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Higgins Calls for Tonawanda Coke Fines to Stay in Western New York

Congressman Brian Higgins (NY-26) is calling on the federal government to keep fines exacted on Tonawanda Coke Corporation here in Western New York.  This week the company was found guilty of violations to the Clean Air Act and Resource Conservation and Recovery Act, a verdict carrying upwards of $200 million in fines.  

March 30, 2013 - Congressman Higgins Urges Money from Tonawanda Coke Fines to Be Returned to the Community

"We cannot allow the funds recovered as a result of this company's malfeasance to disappear into the black hole that is the federal budget,” said Higgins.  “These funds must stay right here, in this community, where they can do the most good in an attempt to improve the lives of those who were negatively impacted and to improve the local community that was injured as a result of the company's actions."
For years residents have expressed concerns about improper environmental controls at Tonawanda Coke leading to air quality issues and potentially health problems.  Tonawanda Coke’s violations are linked to the release of benzene, which is a known carcinogen.  
Given the extent of damages environmental and otherwise to the local community, Congressman Higgins in a letter to the U.S. Department of Justice is asking for fines received by the federal government, as a result of this federal case, to be directed back into the community that has been directly and significantly impacted by the company’s negligence.  
Below is a copy of Congressman Higgins’ letter:
March 30, 2013
Dear General Holder:
I write today to congratulate you and your colleagues at the United States Department of Justice on your successful prosecution against the Tonawanda Coke Corporation. This effort is particularly commendable as it is only the second successful criminal prosecution involving the Clean Air Act in the entire nation. Sadly Western New York is no stranger to similar health and environmental issues. Residents at Love Canal were exposed to toxic waste dumped by Hooker Chemical in Niagara Falls, NY and workers at Bethlehem Steel were unknowingly exposed to uranium dust during the Cold War era in Lackawanna, NY. In both of these cases, as with the Tonawanda Coke case, citizens stood up, fought back, and in the end, truth and justice prevailed.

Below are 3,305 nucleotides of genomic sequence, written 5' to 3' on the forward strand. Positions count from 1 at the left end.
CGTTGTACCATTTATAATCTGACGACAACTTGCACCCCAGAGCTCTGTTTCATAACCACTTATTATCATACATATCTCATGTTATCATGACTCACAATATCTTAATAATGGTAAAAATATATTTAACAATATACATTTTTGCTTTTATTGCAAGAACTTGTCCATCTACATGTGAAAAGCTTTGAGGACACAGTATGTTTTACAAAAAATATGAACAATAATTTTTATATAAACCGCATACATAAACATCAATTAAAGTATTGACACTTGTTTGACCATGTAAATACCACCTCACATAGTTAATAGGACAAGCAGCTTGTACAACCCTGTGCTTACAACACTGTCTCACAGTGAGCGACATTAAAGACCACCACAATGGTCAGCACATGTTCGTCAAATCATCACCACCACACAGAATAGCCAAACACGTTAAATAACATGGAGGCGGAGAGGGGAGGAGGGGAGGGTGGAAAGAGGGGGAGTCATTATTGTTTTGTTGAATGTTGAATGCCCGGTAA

I further write to ask that, to the extent that the Department of Justice has discretion with regard to the disposition of the proceeds associated with the verdict, that these funds be used to ameliorate the specific violations associated with this case. Specifically, I ask that these funds be used to satisfy claims with individual local claimants to the extent appropriate and also be applied toward a fund for the remediation and the enhancement of the environment in the immediate vicinity of the facility to the extent possible. 
The neighborhoods in immediate proximity to the plant have suffered specific harms and measurable environmental degradation as a result of the release of benzene and other pollutants from the Tonawanda Coke facility. It is wholly appropriate that the proceeds of this legal action be used to mitigate the several decades of environmental injury which these communities have suffered.
Again, congratulations for your successful defense of the environmental resources of the Unites States in general and of Western New York State in particular. This verdict was won through your work and the tireless efforts of unyielding residents. I am grateful for your leadership and your consideration of this request.
Brian Higgins
Member of Congress